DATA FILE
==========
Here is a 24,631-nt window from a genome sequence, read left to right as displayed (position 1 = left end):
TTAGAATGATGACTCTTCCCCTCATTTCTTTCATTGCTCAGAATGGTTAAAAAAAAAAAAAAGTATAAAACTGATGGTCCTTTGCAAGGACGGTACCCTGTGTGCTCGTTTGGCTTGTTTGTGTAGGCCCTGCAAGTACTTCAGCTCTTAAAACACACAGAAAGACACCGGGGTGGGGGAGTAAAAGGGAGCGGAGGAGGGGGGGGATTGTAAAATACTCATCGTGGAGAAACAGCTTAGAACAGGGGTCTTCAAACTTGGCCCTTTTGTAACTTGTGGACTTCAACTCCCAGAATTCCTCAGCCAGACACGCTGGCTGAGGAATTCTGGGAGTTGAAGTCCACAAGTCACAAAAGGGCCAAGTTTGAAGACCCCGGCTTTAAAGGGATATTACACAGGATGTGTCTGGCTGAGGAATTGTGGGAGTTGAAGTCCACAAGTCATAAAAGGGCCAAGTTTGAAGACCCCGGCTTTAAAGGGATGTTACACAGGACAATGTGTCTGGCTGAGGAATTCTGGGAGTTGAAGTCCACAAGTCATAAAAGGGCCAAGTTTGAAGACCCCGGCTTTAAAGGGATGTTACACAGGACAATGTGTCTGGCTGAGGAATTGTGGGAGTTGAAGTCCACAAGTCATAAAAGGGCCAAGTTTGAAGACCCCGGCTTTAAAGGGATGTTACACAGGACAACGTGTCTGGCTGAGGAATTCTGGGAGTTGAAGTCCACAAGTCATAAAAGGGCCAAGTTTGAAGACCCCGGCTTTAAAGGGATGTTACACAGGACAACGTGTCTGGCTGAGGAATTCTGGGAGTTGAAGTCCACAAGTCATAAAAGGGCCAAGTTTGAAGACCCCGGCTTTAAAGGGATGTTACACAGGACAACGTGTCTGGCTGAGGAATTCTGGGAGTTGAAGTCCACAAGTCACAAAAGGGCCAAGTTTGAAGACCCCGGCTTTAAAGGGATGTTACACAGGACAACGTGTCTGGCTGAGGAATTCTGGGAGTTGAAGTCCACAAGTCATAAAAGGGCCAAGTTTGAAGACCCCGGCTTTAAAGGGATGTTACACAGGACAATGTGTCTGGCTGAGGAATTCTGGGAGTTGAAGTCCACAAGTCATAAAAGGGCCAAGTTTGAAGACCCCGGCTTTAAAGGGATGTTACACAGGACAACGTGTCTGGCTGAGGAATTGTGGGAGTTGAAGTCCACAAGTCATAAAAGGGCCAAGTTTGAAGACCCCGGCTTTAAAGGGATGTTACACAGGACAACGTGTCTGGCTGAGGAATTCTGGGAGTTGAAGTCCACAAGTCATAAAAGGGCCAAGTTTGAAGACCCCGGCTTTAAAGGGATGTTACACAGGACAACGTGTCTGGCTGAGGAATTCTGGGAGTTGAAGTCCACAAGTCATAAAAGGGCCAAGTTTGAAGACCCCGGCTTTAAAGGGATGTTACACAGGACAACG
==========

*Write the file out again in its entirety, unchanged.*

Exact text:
Here is a 24,631-nt window from a genome sequence, read left to right as displayed (position 1 = left end):
TTAGAATGATGACTCTTCCCCTCATTTCTTTCATTGCTCAGAATGGTTAAAAAAAAAAAAAAGTATAAAACTGATGGTCCTTTGCAAGGACGGTACCCTGTGTGCTCGTTTGGCTTGTTTGTGTAGGCCCTGCAAGTACTTCAGCTCTTAAAACACACAGAAAGACACCGGGGTGGGGGAGTAAAAGGGAGCGGAGGAGGGGGGGGATTGTAAAATACTCATCGTGGAGAAACAGCTTAGAACAGGGGTCTTCAAACTTGGCCCTTTTGTAACTTGTGGACTTCAACTCCCAGAATTCCTCAGCCAGACACGCTGGCTGAGGAATTCTGGGAGTTGAAGTCCACAAGTCACAAAAGGGCCAAGTTTGAAGACCCCGGCTTTAAAGGGATATTACACAGGATGTGTCTGGCTGAGGAATTGTGGGAGTTGAAGTCCACAAGTCATAAAAGGGCCAAGTTTGAAGACCCCGGCTTTAAAGGGATGTTACACAGGACAATGTGTCTGGCTGAGGAATTCTGGGAGTTGAAGTCCACAAGTCATAAAAGGGCCAAGTTTGAAGACCCCGGCTTTAAAGGGATGTTACACAGGACAATGTGTCTGGCTGAGGAATTGTGGGAGTTGAAGTCCACAAGTCATAAAAGGGCCAAGTTTGAAGACCCCGGCTTTAAAGGGATGTTACACAGGACAACGTGTCTGGCTGAGGAATTCTGGGAGTTGAAGTCCACAAGTCATAAAAGGGCCAAGTTTGAAGACCCCGGCTTTAAAGGGATGTTACACAGGACAACGTGTCTGGCTGAGGAATTCTGGGAGTTGAAGTCCACAAGTCATAAAAGGGCCAAGTTTGAAGACCCCGGCTTTAAAGGGATGTTACACAGGACAACGTGTCTGGCTGAGGAATTCTGGGAGTTGAAGTCCACAAGTCACAAAAGGGCCAAGTTTGAAGACCCCGGCTTTAAAGGGATGTTACACAGGACAACGTGTCTGGCTGAGGAATTCTGGGAGTTGAAGTCCACAAGTCATAAAAGGGCCAAGTTTGAAGACCCCGGCTTTAAAGGGATGTTACACAGGACAATGTGTCTGGCTGAGGAATTCTGGGAGTTGAAGTCCACAAGTCATAAAAGGGCCAAGTTTGAAGACCCCGGCTTTAAAGGGATGTTACACAGGACAACGTGTCTGGCTGAGGAATTGTGGGAGTTGAAGTCCACAAGTCATAAAAGGGCCAAGTTTGAAGACCCCGGCTTTAAAGGGATGTTACACAGGACAACGTGTCTGGCTGAGGAATTCTGGGAGTTGAAGTCCACAAGTCATAAAAGGGCCAAGTTTGAAGACCCCGGCTTTAAAGGGATGTTACACAGGACAACGTGTCTGGCTGAGGAATTCTGGGAGTTGAAGTCCACAAGTCATAAAAGGGCCAAGTTTGAAGACCCCGGCTTTAAAGGGATGTTACACAGGACAACG